Aim and Scope

We are in the age of AI revolution. Computers today can perform many tasks which until recently, could only be done by people. A contemporary machine vision system could identify faces, even matching them to specific identities, and many of the objects in the scene. However, unlike a human being, in most of the cases it will fail to interpret and explain what is happening in an image. We do not really know what understanding an image by a human brain means. We do not know how to engineer a system which can possess common sense, can flexibly adapt to new situations, and can deal effectively with uncertainty while planning like a normal human being. To build next generation AI system we need to understand the algorithms used by the brain and the hardware needed to run these algorithms. Current focus on the engineering of intelligence must be complemented by scientific investigations of the natural intelligence. We must address core questions about intelligence – its nature, how it is manifested in living systems and how it could be implemented in machines.

This workshop will provide a forum for a dialogue on these fundamental problems. It proposes to explore these questions with an approach that integrates cognitive science, which studies the mind; neuroscience, which studies the brain; and computer science and artificial intelligence, which studies the computations needed to develop intelligent machines.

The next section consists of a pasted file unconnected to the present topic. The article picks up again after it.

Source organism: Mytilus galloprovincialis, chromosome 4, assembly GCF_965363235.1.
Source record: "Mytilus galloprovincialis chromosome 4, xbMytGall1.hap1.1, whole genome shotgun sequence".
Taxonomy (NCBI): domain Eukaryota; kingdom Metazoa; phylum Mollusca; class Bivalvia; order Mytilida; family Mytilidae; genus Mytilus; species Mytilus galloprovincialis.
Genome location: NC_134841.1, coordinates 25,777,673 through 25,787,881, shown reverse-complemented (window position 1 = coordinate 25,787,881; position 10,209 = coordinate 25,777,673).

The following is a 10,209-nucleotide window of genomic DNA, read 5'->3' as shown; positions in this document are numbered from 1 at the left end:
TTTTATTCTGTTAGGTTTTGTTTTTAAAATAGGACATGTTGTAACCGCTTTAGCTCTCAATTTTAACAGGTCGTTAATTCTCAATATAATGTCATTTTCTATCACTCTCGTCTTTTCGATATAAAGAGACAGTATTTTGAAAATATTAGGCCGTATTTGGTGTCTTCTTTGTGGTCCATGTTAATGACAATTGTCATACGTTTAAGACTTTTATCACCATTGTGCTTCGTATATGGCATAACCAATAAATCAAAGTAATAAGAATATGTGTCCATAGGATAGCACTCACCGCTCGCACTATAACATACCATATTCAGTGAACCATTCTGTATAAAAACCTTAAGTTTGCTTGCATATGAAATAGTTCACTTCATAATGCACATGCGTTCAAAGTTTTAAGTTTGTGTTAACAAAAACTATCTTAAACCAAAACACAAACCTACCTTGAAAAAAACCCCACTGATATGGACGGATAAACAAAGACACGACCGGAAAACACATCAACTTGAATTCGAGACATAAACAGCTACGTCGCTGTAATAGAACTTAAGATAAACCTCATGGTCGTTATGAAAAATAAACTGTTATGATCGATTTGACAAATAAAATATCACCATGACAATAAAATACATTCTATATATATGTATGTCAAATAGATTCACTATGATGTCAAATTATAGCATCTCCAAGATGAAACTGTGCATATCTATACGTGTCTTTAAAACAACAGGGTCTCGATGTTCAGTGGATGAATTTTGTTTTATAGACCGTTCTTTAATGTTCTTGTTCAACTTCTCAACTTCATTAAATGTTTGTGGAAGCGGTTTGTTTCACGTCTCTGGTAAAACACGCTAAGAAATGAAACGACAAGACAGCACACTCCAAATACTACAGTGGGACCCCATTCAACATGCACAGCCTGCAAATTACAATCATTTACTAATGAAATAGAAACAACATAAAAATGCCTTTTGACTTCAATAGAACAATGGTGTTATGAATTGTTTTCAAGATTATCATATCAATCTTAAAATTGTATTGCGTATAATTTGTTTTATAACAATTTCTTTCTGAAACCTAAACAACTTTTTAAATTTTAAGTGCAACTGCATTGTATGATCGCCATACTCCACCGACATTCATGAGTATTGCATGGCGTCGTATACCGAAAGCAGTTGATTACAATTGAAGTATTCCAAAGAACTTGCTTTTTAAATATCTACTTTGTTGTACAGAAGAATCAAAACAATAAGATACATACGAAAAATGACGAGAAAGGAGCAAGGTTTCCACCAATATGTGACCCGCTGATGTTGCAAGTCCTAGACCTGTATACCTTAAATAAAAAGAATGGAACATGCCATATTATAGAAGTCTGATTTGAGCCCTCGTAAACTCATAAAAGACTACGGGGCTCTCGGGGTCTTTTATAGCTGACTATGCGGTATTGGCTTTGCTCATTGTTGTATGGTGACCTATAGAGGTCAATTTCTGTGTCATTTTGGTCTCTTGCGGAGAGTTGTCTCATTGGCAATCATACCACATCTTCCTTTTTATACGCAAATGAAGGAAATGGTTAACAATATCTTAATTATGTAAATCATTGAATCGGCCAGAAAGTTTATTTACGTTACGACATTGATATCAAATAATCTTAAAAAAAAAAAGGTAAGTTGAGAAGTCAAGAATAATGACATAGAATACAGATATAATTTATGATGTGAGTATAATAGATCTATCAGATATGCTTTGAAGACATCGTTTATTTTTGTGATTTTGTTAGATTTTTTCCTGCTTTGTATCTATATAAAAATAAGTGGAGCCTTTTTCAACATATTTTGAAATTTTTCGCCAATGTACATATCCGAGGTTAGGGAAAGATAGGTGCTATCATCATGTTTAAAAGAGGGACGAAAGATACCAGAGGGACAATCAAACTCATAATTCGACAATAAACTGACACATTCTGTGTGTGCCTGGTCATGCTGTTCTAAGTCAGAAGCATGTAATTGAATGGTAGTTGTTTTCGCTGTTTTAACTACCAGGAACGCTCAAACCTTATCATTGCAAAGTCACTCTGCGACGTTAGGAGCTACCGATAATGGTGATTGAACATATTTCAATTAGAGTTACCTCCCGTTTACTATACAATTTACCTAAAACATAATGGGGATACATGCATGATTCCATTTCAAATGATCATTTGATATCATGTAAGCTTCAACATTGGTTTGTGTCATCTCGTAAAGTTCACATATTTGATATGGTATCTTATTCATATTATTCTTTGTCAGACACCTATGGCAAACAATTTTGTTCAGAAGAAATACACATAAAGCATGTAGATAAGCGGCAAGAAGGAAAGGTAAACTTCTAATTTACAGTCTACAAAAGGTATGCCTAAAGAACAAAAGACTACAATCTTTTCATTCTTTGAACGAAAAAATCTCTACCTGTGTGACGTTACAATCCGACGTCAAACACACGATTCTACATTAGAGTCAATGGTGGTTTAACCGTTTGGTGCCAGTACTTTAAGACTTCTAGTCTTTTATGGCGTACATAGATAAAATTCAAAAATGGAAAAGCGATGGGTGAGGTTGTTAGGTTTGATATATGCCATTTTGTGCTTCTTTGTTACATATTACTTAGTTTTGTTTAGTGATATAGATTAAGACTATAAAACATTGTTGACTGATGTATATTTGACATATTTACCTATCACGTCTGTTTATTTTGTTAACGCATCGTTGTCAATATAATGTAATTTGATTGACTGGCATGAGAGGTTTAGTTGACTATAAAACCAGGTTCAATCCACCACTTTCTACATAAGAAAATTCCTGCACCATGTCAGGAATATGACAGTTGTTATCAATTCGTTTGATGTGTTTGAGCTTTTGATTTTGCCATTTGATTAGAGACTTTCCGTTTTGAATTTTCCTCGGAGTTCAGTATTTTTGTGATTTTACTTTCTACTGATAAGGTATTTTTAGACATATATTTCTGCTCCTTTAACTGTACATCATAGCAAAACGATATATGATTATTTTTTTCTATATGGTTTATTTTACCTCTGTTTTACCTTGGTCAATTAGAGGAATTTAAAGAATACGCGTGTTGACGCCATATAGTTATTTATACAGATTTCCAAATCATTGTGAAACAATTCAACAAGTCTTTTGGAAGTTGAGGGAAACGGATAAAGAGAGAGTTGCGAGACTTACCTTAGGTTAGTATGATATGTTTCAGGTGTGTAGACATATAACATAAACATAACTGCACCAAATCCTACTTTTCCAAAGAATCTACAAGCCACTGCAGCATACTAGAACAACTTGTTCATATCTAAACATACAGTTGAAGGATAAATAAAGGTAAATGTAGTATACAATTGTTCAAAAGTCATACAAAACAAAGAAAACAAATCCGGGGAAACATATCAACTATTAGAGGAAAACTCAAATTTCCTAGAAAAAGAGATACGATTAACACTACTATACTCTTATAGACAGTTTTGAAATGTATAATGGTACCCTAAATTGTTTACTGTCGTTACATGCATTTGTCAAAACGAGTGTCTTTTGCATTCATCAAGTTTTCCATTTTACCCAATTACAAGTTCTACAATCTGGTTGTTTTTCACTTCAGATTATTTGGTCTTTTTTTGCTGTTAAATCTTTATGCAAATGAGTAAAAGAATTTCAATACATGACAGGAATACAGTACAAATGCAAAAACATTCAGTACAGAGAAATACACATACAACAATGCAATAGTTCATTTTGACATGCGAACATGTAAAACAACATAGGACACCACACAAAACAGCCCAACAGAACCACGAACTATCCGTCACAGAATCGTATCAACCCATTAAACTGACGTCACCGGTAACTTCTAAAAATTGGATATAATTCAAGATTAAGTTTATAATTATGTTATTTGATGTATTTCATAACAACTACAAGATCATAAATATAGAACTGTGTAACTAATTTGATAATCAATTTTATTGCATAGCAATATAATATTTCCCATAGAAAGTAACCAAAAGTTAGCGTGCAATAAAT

It will target to create a research agenda which will be relevant for scientific pursuit in the typical socio-economic context of India.


Prof. Santanu Chaudhury

Director, Indian Institute of Technology Jodhpur

Professor, IIT Delhi (On lien)
Former Director, CSIR-CEERI Pilani

Title of the talk : Connectomics and Artificial Intelligence

Connectomics, study of connectomes: comprehensive maps of connections within an organism's nervous system, typically its brain or eye. The talk touches upon techniques to understand brain connections from brain imaging data using machine learning, and how understanding of the connectomes can lead to implementation of artificial general intelligence.

About The Speaker
Professor Santanu Chaudhury, Professor, Department of Electrical Engineering, IIT Delhi, has assumed charge as Director, IIT Jodhpur, on 10 December 2018. Professor Chaudhury holds B.Tech. (Electronics and Electrical Communication Engineering) and Ph.D. (Computer Science & Engineering) Degrees from IIT Kharagpur.

Professor Chaudhury joined as Faculty Member in the Department of Electrical Engineering, IIT Delhi, in 1992. He was Dean, Under-Graduate Studies at IIT Delhi. He has served as Director of CSIR-CEERI, Pilani, during 2016-18. Professor Chaudhury is a recipient of the Distinguished Alumnus award from IIT Kharagpur.

Professor Chaudhury is a Fellow of Indian National Academy of Engineers (INAE) and National Academy of Sciences (NAS). He is a Fellow of International Association Pattern Recognition (IAPR). He was awarded the INSA (Indian National Science Academy) Medal for Young Scientists in 1993. He received ACCS-CDAC award for his research contributions in 2012.

A keen researcher and a thorough academic, Professor Chaudhury has about 300 publications in peer reviewed journals and conference proceedings, 15 patents and 4 authored/edited books to his credit.

Prof. Neeraj Jain

Director, National Brain Research Centre

Title of the talk : Intelligence: A neurobiologist perspective